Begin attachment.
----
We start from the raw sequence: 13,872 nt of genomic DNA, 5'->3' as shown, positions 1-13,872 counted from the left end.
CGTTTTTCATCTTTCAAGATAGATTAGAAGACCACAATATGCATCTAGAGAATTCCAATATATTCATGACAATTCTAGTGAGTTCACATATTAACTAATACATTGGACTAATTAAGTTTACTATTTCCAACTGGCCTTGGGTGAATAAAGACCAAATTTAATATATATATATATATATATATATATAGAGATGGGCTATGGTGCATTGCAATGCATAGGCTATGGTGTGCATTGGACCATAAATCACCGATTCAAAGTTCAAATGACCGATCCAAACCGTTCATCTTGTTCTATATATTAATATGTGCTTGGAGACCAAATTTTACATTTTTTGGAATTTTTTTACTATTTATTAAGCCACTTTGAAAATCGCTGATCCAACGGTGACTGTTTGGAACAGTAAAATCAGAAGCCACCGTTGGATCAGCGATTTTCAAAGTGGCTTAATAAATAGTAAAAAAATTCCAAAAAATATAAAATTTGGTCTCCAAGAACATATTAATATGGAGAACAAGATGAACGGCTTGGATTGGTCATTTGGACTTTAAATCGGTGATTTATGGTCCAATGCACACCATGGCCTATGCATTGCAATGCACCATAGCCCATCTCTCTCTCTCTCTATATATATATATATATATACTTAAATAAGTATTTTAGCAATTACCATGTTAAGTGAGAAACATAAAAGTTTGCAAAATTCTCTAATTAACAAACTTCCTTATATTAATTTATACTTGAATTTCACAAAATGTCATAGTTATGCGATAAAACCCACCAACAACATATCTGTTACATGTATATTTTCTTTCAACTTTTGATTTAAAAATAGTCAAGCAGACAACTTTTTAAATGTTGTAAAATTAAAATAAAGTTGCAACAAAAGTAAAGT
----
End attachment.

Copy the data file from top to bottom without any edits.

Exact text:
We start from the raw sequence: 13,872 nt of genomic DNA, 5'->3' as shown, positions 1-13,872 counted from the left end.
CGTTTTTCATCTTTCAAGATAGATTAGAAGACCACAATATGCATCTAGAGAATTCCAATATATTCATGACAATTCTAGTGAGTTCACATATTAACTAATACATTGGACTAATTAAGTTTACTATTTCCAACTGGCCTTGGGTGAATAAAGACCAAATTTAATATATATATATATATATATATATATAGAGATGGGCTATGGTGCATTGCAATGCATAGGCTATGGTGTGCATTGGACCATAAATCACCGATTCAAAGTTCAAATGACCGATCCAAACCGTTCATCTTGTTCTATATATTAATATGTGCTTGGAGACCAAATTTTACATTTTTTGGAATTTTTTTACTATTTATTAAGCCACTTTGAAAATCGCTGATCCAACGGTGACTGTTTGGAACAGTAAAATCAGAAGCCACCGTTGGATCAGCGATTTTCAAAGTGGCTTAATAAATAGTAAAAAAATTCCAAAAAATATAAAATTTGGTCTCCAAGAACATATTAATATGGAGAACAAGATGAACGGCTTGGATTGGTCATTTGGACTTTAAATCGGTGATTTATGGTCCAATGCACACCATGGCCTATGCATTGCAATGCACCATAGCCCATCTCTCTCTCTCTCTATATATATATATATATATACTTAAATAAGTATTTTAGCAATTACCATGTTAAGTGAGAAACATAAAAGTTTGCAAAATTCTCTAATTAACAAACTTCCTTATATTAATTTATACTTGAATTTCACAAAATGTCATAGTTATGCGATAAAACCCACCAACAACATATCTGTTACATGTATATTTTCTTTCAACTTTTGATTTAAAAATAGTCAAGCAGACAACTTTTTAAATGTTGTAAAATTAAAATAAAGTTGCAACAAAAGTAAAGT